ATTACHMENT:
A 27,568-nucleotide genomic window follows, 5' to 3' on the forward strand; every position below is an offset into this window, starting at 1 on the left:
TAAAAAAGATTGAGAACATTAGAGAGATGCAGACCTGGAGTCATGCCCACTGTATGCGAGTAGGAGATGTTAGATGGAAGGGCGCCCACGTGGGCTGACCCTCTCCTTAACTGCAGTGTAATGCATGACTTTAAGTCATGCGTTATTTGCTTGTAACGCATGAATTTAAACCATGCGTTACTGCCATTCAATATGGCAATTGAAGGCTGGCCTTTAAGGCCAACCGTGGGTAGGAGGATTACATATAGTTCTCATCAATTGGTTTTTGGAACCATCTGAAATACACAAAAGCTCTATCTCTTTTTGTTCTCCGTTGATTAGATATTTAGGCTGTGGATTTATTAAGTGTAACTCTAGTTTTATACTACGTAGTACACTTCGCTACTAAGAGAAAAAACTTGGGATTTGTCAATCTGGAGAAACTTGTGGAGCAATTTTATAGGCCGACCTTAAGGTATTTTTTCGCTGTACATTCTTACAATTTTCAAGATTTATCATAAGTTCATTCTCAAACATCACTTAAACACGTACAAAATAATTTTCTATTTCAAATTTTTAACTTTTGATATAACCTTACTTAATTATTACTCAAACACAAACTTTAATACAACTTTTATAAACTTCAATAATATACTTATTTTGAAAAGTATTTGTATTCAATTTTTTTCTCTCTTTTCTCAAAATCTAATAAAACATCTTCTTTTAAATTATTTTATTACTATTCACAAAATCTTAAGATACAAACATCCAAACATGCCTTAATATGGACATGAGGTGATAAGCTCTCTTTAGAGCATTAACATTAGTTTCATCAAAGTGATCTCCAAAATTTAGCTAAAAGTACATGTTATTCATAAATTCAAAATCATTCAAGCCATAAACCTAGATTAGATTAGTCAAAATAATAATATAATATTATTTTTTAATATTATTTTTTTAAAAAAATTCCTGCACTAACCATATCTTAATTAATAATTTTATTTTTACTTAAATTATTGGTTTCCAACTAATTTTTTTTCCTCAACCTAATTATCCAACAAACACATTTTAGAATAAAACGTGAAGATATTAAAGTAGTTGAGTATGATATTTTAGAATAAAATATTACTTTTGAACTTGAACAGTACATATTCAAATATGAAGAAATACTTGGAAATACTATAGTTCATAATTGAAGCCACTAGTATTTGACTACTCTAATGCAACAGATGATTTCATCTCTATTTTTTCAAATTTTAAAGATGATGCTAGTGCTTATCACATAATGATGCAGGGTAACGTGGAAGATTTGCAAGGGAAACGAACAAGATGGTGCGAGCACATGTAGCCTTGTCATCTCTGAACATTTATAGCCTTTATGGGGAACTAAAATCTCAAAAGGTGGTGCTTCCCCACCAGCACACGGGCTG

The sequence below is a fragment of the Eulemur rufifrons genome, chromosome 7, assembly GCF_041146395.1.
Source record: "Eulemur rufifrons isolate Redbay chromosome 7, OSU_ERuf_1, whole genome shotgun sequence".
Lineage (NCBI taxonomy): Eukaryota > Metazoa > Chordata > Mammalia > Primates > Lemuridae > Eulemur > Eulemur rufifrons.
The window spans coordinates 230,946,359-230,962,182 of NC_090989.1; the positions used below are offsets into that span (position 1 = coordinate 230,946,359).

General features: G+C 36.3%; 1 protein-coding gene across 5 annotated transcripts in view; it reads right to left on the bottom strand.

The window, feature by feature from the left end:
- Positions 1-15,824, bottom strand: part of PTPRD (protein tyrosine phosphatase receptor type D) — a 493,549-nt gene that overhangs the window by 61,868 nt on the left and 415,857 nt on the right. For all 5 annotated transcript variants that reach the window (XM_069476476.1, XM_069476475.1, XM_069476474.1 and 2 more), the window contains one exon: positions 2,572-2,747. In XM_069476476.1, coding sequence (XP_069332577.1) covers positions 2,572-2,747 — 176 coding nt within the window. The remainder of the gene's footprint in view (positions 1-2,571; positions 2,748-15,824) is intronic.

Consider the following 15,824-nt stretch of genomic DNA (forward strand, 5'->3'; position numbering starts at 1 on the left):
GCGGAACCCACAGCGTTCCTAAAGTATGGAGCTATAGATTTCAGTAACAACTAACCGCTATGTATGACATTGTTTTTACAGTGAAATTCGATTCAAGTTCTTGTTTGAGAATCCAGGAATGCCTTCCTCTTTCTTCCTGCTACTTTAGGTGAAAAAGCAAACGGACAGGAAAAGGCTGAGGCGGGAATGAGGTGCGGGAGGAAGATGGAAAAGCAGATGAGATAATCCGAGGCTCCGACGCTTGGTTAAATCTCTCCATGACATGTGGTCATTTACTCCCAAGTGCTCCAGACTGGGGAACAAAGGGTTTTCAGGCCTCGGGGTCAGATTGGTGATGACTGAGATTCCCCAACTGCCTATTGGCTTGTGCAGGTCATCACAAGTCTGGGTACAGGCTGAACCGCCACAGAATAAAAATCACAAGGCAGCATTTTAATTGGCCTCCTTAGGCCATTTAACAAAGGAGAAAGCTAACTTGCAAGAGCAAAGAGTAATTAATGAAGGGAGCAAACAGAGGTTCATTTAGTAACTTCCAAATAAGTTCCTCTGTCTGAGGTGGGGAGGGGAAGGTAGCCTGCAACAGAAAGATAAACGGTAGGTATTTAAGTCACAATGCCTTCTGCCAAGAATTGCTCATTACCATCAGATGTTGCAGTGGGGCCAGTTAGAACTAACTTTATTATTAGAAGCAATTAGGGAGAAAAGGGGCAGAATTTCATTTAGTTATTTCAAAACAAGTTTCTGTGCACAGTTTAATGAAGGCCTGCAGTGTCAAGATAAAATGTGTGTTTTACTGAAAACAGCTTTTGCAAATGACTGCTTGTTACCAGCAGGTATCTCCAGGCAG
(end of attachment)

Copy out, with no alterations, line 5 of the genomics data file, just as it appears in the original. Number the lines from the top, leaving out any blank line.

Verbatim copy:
Lineage (NCBI taxonomy): Eukaryota > Metazoa > Chordata > Mammalia > Primates > Lemuridae > Eulemur > Eulemur rufifrons.